George Orwell on ‘the pigsty we’re in’

George Orwell's Burmese Passport photo. Image credit:
George Orwell. Image credit:

“I do not believe that a man with £50,000 a year and a man with fifteen shillings a week either can, or will, co-operate. The nature of their relationship is quite simply, that the one is robbing the other, and there is no reason to think that the robber will suddenly turn over a new leaf. It would seem, therefore, that if the problems of western capitalism are to be solved, it will have to be through a third alternative, a movement which is genuinely revolutionary, i.e. willing to make drastic changes and to use violence if necessary, but which does not lose touch, as Communism and Fascism have done, with the essential values of democracy. Such a thing is by no means unthinkable. The germs of such a movement exist in numerous countries, and they are capable of growing. At any rate, if they don’t, there is no real exit from the pigsty we are in.”

– George Orwell: The Collected Essays, Journalism and Letters; Vol 1 (via reliving the 80s)

British free market economics in colonial India

From Tristram Hunt’s Ten Cities that Made and Empire:

under pressure from the Indian Viceroy and Governor-general Lord Lytton to minimise any expenditure on famine in the Bombay Presidency, Temple defended the free market, blocked government intervention and pit starving Indians to work on physically demanding public works projects. Infamously, his rigid utilitarianism allocated the famished Indian peasantry a ‘Temple wage’ of one pound of rice per diem – significantly fewer calories than would later be provided to inmates of the Buchenwald concentration camp in Nazi Germany. As with Bengal famines, grain was stockpiled in the cities, and between 1876 and 1878 some 1.2 million Indians in the Bombay province died of starvation. Rather than preventing, the new network of railways expedited the hoarding of rice in urban in distribution centres and rural desolation. It is small wonder that Sir Richard Temple has been described as ‘ the personification of free market economics as a mask for colonial genocide.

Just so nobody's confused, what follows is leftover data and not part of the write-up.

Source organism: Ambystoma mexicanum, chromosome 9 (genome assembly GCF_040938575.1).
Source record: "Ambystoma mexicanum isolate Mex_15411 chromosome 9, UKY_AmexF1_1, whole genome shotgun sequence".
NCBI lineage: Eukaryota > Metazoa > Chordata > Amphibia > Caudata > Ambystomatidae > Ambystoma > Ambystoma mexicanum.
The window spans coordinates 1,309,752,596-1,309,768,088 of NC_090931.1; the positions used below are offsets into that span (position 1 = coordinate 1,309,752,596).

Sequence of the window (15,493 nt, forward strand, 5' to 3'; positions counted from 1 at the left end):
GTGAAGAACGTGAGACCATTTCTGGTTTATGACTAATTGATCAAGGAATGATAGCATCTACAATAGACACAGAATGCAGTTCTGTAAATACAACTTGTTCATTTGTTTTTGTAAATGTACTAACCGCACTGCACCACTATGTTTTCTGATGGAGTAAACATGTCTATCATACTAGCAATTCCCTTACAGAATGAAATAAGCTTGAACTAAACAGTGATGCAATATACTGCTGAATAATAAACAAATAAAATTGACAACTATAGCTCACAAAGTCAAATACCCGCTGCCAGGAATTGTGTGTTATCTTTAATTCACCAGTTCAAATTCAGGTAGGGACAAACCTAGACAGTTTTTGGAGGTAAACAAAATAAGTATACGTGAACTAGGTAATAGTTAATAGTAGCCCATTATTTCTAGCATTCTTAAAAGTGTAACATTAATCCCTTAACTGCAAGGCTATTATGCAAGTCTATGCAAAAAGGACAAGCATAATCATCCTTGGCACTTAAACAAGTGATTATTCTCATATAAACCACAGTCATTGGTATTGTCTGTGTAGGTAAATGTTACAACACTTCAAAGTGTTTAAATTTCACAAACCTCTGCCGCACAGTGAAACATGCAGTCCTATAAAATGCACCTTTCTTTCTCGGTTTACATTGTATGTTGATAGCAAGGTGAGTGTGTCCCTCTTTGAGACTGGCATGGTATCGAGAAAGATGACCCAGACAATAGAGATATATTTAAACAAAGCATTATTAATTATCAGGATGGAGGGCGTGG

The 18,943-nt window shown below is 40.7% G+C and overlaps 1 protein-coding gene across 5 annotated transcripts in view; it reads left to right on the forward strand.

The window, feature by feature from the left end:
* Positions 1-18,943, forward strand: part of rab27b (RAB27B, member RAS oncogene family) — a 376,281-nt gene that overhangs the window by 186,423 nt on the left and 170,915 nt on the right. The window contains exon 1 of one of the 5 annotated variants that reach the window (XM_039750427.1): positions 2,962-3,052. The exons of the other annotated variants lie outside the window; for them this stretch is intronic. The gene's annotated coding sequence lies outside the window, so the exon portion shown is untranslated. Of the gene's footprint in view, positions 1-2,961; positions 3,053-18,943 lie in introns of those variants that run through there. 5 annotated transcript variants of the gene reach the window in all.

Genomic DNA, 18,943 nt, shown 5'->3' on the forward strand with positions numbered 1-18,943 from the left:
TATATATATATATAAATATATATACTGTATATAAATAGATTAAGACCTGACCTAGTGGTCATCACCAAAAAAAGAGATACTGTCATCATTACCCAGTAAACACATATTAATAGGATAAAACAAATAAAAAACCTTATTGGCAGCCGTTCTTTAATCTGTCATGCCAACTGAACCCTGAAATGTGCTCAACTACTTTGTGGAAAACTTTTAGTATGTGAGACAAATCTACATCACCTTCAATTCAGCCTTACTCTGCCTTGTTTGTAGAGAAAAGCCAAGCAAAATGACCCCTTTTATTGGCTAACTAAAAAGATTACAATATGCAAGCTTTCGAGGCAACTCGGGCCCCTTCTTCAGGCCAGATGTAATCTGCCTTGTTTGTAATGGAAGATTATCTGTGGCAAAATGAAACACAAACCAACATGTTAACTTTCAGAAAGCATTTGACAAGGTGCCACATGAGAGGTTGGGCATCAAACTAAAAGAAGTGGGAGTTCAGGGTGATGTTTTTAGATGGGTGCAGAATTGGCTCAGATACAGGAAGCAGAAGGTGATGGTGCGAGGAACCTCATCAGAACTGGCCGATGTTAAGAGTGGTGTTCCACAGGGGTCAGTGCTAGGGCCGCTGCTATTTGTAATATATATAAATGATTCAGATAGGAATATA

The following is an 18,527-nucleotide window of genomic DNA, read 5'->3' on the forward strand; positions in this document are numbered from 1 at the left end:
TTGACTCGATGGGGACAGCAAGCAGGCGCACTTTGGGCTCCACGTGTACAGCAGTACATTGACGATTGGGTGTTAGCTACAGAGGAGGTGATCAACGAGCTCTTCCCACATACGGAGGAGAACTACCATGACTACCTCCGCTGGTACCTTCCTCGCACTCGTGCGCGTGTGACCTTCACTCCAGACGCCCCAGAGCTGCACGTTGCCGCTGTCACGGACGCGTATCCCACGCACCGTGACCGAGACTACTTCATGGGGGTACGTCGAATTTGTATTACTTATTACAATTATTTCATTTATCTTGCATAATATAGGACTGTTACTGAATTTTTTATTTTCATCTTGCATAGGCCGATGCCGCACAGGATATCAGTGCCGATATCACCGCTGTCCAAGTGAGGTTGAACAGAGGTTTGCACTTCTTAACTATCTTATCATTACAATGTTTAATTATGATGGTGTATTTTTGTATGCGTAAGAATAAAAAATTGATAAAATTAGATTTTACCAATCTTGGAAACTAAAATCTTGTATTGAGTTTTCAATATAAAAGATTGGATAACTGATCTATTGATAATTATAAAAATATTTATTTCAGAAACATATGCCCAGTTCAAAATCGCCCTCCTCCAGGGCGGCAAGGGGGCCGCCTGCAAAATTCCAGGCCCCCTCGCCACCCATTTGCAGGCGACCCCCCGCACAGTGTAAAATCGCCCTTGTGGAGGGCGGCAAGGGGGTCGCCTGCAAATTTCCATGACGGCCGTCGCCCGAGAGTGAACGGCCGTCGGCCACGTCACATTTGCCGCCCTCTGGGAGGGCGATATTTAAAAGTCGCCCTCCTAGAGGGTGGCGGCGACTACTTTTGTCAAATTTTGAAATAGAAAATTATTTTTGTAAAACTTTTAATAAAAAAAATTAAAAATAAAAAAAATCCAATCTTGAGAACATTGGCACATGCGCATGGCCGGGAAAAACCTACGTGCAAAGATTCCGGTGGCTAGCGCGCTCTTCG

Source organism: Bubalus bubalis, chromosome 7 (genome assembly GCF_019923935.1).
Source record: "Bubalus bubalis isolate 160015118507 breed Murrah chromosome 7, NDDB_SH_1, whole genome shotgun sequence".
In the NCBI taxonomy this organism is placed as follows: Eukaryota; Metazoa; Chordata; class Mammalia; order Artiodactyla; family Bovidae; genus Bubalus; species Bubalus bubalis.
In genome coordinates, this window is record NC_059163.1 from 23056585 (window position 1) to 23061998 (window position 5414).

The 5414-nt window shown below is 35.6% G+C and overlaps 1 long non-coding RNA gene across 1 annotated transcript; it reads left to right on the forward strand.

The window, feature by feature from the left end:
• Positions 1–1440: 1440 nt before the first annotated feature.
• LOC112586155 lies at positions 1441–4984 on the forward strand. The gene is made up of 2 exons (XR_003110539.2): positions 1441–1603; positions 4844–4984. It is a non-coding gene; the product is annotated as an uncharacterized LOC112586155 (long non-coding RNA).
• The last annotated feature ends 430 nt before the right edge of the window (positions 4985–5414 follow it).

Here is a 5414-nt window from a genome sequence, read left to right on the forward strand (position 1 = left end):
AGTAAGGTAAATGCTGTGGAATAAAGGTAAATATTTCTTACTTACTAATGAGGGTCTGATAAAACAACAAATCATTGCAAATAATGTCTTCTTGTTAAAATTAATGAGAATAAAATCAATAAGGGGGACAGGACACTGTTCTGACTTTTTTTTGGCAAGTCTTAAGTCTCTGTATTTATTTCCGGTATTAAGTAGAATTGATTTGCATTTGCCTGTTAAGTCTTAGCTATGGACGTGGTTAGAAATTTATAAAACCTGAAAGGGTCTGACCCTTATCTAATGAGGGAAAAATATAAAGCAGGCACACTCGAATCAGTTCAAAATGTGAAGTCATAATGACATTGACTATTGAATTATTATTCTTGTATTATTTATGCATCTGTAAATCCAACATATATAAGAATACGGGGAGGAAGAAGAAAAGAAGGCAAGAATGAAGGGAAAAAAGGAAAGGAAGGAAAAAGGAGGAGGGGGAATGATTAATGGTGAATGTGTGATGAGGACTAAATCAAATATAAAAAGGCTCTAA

We talk a lot about free market economics in society today, and it’s seen as the very epitome of modern capitalism, largely promoted in the mainstream – but with many critics as well. Many, from respected economists to left wing activists – have criticised the impact that the ever increasing free trade is having on issues like wealth inequality, wages, human rights and myriad other factors. This chapter on Bombay (Mumbai) in Tristram Hunt’s ten Cities that Made and Empire reminded me that free market economics has been negatively impacting the poor and vulnerable – in the name of profit – since long before modern times. Today we see the impacts of free market economics in varying degrees: sweatshops in Asia or unemployed steel workers in the UK, but we only have to look to history and places like Bombay to see the full extent of what can be justified under an economic ideology that ultimately places profit before people.

Who cares about care workers, right?

The other day I came across a recruitment company on the Job Centre website that was advertising two separate positions; one for private domestic cleaners and the other for healthcare support workers.The cleaning position starts at £8.50 an hour. The support worker position starts at £7.00 per hour. Sure, that is quite high for your average cleaning job, but on the whole if you compare most cleaning and support worker jobs there doesn’t seem to be a huge difference in the wages. Something isn’t quite right there.